There may likely come the time in the life of a senior citizen who has decided to age in place, where they need a bit more assistance, but are not yet ready for full-time residential care.
First, ask yourself these questions:
Decide what your needs are. Do you need someone to fill a companion role and assist with meals, or someone with medical training to assist with specific care needs? Do you need help for a set period of time, such as after a hospital stay, or do you need long-term assistance?
Decide who will help. Will a family member or friend take on the responsibilities? Will they volunteer or need to be compensated? Are they capable of meeting all the needs? Is professional assistance a better option? Who will you be more comfortable with?
Determining your needs and how you want them met is a critical first step. Your caregiver may become a big part of your daily life. From feeding, bathing, and other household efforts, your caregiver is there to support you in your needs, and you must feel comfortable with them. While a family member may be able to help you with meal planning and light housekeeping, if your needs are more medical in nature, professional help might be the better choice for you.
Once you have determined your needs and how you want them to be fulfilled, here are the next steps:
Put everything in writing for a familial caregiver. Create an agreement laying out the expectations for both sides. If payment will be made, note the terms. While it may seem awkward to work out these details, it is for everyone’s protection. While you don’t necessarily need the documents to be notarized or legally reviewed, if there are any concerns, an eldercare attorney can put those concerns to rest.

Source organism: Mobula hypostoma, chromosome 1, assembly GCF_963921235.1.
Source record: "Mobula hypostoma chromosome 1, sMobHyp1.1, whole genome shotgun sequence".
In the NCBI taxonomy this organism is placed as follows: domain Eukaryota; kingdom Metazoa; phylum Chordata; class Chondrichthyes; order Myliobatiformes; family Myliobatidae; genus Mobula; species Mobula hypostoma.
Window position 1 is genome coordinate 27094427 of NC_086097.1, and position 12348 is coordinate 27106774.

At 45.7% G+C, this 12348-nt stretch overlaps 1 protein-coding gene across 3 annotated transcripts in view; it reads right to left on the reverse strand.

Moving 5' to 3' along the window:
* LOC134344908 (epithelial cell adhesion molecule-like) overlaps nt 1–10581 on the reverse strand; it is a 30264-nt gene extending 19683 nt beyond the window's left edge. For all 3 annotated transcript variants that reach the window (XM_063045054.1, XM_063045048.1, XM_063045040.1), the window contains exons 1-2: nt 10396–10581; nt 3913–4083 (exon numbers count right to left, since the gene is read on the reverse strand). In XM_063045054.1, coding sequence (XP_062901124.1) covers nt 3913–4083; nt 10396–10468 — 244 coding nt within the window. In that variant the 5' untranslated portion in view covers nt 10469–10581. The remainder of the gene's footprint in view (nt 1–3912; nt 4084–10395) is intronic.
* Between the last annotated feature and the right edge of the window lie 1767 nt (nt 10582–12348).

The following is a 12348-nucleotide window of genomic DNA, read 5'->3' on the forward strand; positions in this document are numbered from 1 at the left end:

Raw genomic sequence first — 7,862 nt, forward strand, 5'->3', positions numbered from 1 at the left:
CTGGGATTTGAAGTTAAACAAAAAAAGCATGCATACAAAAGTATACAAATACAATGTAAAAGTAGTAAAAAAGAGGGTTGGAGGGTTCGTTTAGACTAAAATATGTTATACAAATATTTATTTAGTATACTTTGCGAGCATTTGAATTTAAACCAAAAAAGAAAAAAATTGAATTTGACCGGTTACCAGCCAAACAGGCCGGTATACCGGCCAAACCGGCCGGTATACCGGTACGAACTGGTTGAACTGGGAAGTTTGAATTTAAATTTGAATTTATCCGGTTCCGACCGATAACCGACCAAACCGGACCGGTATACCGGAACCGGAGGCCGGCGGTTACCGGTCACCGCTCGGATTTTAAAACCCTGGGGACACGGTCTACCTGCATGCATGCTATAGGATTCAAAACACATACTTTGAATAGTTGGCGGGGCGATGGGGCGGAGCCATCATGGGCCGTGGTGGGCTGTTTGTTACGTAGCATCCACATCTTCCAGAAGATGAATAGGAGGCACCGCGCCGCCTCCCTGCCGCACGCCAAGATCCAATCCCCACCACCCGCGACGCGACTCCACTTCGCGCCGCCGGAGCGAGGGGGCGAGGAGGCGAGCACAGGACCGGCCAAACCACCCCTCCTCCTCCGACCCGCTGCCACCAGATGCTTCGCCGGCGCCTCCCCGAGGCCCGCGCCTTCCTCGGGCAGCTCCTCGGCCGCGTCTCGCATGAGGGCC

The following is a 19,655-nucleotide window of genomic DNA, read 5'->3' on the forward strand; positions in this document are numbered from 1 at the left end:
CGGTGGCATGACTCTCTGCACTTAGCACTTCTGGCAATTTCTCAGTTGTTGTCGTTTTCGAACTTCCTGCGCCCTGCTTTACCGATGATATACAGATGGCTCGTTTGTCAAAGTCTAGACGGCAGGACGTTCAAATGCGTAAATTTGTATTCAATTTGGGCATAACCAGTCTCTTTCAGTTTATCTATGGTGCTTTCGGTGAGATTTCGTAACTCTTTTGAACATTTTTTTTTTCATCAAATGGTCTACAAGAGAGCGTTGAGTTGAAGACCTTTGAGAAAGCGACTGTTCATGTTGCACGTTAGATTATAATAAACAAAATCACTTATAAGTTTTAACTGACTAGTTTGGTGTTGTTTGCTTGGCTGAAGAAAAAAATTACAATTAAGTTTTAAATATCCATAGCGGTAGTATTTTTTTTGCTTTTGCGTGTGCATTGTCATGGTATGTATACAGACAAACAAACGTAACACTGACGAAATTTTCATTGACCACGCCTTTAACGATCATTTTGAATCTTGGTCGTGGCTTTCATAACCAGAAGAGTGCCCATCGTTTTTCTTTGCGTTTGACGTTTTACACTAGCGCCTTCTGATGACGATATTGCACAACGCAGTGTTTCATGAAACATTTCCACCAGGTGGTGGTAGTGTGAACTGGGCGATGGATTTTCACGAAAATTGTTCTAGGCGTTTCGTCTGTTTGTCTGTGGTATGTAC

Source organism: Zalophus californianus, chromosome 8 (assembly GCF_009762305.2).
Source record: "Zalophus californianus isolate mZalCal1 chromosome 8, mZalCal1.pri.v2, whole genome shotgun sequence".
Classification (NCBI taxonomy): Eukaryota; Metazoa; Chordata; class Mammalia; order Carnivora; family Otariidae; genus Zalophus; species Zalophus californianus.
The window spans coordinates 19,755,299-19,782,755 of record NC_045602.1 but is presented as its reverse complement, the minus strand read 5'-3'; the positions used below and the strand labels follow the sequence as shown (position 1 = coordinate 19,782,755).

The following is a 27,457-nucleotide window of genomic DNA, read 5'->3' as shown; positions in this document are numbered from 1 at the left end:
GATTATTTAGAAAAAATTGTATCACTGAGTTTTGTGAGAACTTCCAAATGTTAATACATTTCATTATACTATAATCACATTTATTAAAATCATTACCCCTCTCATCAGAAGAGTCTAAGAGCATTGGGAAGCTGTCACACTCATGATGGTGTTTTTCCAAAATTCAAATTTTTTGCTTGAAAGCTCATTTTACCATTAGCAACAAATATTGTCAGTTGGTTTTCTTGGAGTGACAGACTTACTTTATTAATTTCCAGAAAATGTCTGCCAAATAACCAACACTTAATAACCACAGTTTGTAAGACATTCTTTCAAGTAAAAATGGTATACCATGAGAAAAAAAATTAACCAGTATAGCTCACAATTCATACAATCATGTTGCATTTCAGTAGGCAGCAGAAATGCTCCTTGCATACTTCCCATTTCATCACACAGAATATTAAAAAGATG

Check financial options. Medicaid offers self-directed services for participants, but each state has specific guidelines for the use of these funds. Private insurance coverage will vary by the plan. It may be best to consult with a geriatric care manager or eldercare attorney to determine what financial assistance is available, or how to best cover the cost of care.
Start your search for private help. When it’s been decided that outside help is the best fit for your needs, start with the Eldercare Locator, a service of the US Administration on Aging. They offer a variety of resources and search options specific to your region.
You may also wish to speak with friends who have hired caregivers to get their referrals and advice.
Seek professional consultation. A one-time consultation with an Occupational Therapist or an Aging-in-Place specialist may be helpful to make sure your home is set up for your safety and well-being in mind, from modular wheelchair ramps outside the home, threshold ramps inside, extra hallway lighting, and grab bars in the bathroom. Even if a family member will be the primary caregiver, you may wish to consult with a home health agency about respite care.
Everyone’s needs are different, and as you age, yours will change. Seeking help is a great way to keep you healthy or on the road to recovery. Be flexible with yourself and honest about your needs. Refusing assistance may only put you at risk of a fall, injury, or medical complication.